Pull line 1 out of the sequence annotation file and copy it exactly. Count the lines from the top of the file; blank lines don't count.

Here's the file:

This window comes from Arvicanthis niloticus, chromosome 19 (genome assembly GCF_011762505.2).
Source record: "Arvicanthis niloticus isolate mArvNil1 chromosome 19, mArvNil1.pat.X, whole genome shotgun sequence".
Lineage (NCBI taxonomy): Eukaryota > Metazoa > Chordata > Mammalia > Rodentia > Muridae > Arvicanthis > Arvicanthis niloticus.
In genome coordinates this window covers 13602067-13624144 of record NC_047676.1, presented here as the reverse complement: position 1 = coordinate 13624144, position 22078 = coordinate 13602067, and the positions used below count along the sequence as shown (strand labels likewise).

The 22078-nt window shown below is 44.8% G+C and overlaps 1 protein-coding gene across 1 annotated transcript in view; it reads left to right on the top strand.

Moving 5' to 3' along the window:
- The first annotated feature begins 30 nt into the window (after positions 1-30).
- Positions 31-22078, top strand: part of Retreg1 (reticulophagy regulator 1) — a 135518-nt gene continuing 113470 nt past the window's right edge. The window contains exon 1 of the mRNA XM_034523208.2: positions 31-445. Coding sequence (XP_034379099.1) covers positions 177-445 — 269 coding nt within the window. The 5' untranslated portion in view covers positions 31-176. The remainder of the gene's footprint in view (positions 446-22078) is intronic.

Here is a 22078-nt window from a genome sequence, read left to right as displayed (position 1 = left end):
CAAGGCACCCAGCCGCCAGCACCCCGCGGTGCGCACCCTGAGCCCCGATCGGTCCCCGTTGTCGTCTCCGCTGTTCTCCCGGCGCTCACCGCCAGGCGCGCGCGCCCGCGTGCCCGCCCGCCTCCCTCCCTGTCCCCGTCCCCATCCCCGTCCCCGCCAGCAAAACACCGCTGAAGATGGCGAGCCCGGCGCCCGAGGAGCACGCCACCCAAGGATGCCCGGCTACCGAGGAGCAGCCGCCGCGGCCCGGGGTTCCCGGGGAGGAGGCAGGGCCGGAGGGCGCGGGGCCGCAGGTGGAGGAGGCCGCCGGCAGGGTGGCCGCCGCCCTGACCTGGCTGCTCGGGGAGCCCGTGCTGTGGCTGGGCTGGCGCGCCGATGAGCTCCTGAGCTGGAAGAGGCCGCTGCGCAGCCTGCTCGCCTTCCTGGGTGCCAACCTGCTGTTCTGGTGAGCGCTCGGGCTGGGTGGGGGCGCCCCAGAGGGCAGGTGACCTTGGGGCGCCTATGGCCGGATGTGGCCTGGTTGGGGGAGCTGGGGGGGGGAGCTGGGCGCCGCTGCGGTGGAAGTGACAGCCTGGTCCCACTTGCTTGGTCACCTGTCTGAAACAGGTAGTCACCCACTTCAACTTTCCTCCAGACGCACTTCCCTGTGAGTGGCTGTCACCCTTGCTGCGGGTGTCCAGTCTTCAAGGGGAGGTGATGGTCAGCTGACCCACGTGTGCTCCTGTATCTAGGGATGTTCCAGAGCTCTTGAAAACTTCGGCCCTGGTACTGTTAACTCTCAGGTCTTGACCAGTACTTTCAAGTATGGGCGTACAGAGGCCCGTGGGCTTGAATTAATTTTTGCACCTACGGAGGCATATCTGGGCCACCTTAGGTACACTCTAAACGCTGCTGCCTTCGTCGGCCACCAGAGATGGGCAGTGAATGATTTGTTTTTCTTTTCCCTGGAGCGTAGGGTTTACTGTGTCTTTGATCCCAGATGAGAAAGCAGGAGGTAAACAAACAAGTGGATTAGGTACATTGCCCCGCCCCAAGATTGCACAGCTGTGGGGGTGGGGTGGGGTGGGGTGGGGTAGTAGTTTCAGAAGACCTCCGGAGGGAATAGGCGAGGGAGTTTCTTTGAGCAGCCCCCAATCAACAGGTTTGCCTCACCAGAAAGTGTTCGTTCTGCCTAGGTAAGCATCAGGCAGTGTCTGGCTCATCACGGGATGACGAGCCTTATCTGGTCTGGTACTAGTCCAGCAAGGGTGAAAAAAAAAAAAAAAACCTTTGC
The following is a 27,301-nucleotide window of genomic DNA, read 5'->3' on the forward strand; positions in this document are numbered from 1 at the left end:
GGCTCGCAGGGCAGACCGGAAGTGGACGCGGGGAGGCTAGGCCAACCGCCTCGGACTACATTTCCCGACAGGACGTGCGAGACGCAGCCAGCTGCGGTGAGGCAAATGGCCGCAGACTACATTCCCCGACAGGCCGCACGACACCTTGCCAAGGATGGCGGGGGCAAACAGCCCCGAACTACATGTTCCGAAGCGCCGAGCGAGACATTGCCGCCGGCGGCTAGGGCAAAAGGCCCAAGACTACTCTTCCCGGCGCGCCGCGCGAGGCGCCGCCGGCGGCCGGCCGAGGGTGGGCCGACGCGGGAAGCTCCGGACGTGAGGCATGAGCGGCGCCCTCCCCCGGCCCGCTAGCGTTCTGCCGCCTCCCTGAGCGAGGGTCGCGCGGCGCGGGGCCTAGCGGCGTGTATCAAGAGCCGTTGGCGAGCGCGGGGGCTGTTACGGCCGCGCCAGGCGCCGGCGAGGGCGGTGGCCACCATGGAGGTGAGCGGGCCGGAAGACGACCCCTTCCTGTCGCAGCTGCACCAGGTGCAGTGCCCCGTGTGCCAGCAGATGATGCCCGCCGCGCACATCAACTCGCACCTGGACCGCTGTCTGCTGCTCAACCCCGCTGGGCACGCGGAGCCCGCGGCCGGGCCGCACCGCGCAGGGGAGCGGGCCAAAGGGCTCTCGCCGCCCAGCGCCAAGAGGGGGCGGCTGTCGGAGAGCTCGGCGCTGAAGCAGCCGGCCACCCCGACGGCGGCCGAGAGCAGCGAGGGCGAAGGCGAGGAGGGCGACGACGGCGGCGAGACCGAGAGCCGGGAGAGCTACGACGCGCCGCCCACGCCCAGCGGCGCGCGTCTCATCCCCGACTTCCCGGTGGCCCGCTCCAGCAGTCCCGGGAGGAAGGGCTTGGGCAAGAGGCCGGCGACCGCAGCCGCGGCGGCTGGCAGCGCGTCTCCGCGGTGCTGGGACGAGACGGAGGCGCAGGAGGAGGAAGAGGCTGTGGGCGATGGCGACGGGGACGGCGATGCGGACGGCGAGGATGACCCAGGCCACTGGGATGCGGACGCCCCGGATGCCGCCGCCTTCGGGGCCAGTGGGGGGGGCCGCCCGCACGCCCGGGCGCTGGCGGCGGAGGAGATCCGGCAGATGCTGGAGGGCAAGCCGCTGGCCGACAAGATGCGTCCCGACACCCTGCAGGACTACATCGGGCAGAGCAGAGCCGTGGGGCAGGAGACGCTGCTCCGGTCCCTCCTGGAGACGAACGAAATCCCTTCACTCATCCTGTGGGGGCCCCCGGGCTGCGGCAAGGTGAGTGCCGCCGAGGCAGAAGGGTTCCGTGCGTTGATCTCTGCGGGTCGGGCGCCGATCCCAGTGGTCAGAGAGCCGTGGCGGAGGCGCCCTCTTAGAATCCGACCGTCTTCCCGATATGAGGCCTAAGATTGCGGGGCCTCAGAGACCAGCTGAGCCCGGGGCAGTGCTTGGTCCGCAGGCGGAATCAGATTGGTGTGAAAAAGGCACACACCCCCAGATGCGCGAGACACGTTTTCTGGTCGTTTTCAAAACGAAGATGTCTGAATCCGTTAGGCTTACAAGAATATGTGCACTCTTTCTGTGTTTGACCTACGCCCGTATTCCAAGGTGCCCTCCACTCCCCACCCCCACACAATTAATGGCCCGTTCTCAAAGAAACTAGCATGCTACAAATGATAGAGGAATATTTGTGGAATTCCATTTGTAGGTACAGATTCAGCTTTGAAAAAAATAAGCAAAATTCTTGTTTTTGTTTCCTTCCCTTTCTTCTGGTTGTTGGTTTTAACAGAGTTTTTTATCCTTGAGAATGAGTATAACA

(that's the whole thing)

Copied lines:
This window comes from Arvicanthis niloticus, chromosome 19 (genome assembly GCF_011762505.2).